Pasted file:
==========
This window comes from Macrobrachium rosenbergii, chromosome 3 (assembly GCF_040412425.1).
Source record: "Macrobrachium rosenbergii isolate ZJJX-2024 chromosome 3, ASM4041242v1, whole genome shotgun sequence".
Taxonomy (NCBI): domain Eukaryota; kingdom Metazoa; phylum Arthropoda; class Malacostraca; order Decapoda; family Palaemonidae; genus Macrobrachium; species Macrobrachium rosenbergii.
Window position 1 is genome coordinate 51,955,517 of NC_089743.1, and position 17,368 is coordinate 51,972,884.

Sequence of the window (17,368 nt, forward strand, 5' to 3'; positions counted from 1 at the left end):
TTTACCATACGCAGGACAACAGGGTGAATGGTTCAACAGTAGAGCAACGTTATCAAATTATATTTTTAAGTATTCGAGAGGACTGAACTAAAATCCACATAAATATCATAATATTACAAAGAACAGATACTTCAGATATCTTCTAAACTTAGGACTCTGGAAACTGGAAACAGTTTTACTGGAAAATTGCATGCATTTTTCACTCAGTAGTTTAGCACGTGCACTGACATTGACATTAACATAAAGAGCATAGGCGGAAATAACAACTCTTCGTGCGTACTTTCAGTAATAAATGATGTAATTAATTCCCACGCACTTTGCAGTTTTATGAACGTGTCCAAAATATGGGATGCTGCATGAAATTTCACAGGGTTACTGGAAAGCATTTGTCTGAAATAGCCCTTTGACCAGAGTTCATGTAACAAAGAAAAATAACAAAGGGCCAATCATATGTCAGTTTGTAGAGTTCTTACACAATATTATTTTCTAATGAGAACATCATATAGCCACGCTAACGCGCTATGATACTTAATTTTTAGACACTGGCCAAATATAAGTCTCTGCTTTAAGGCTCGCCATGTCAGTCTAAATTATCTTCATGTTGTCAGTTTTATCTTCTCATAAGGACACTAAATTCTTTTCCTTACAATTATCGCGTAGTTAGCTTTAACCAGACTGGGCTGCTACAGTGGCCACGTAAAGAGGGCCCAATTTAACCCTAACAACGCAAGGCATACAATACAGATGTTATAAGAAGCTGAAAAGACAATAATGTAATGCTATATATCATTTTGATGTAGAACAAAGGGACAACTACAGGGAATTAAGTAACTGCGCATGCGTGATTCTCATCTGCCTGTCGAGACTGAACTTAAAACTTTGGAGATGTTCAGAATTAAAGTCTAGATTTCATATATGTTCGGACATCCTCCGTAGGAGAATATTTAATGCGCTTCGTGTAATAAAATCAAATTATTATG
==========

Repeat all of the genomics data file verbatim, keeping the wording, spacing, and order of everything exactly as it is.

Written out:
This window comes from Macrobrachium rosenbergii, chromosome 3 (assembly GCF_040412425.1).
Source record: "Macrobrachium rosenbergii isolate ZJJX-2024 chromosome 3, ASM4041242v1, whole genome shotgun sequence".
Taxonomy (NCBI): domain Eukaryota; kingdom Metazoa; phylum Arthropoda; class Malacostraca; order Decapoda; family Palaemonidae; genus Macrobrachium; species Macrobrachium rosenbergii.
Window position 1 is genome coordinate 51,955,517 of NC_089743.1, and position 17,368 is coordinate 51,972,884.

Sequence of the window (17,368 nt, forward strand, 5' to 3'; positions counted from 1 at the left end):
TTTACCATACGCAGGACAACAGGGTGAATGGTTCAACAGTAGAGCAACGTTATCAAATTATATTTTTAAGTATTCGAGAGGACTGAACTAAAATCCACATAAATATCATAATATTACAAAGAACAGATACTTCAGATATCTTCTAAACTTAGGACTCTGGAAACTGGAAACAGTTTTACTGGAAAATTGCATGCATTTTTCACTCAGTAGTTTAGCACGTGCACTGACATTGACATTAACATAAAGAGCATAGGCGGAAATAACAACTCTTCGTGCGTACTTTCAGTAATAAATGATGTAATTAATTCCCACGCACTTTGCAGTTTTATGAACGTGTCCAAAATATGGGATGCTGCATGAAATTTCACAGGGTTACTGGAAAGCATTTGTCTGAAATAGCCCTTTGACCAGAGTTCATGTAACAAAGAAAAATAACAAAGGGCCAATCATATGTCAGTTTGTAGAGTTCTTACACAATATTATTTTCTAATGAGAACATCATATAGCCACGCTAACGCGCTATGATACTTAATTTTTAGACACTGGCCAAATATAAGTCTCTGCTTTAAGGCTCGCCATGTCAGTCTAAATTATCTTCATGTTGTCAGTTTTATCTTCTCATAAGGACACTAAATTCTTTTCCTTACAATTATCGCGTAGTTAGCTTTAACCAGACTGGGCTGCTACAGTGGCCACGTAAAGAGGGCCCAATTTAACCCTAACAACGCAAGGCATACAATACAGATGTTATAAGAAGCTGAAAAGACAATAATGTAATGCTATATATCATTTTGATGTAGAACAAAGGGACAACTACAGGGAATTAAGTAACTGCGCATGCGTGATTCTCATCTGCCTGTCGAGACTGAACTTAAAACTTTGGAGATGTTCAGAATTAAAGTCTAGATTTCATATATGTTCGGACATCCTCCGTAGGAGAATATTTAATGCGCTTCGTGTAATAAAATCAAATTATTATG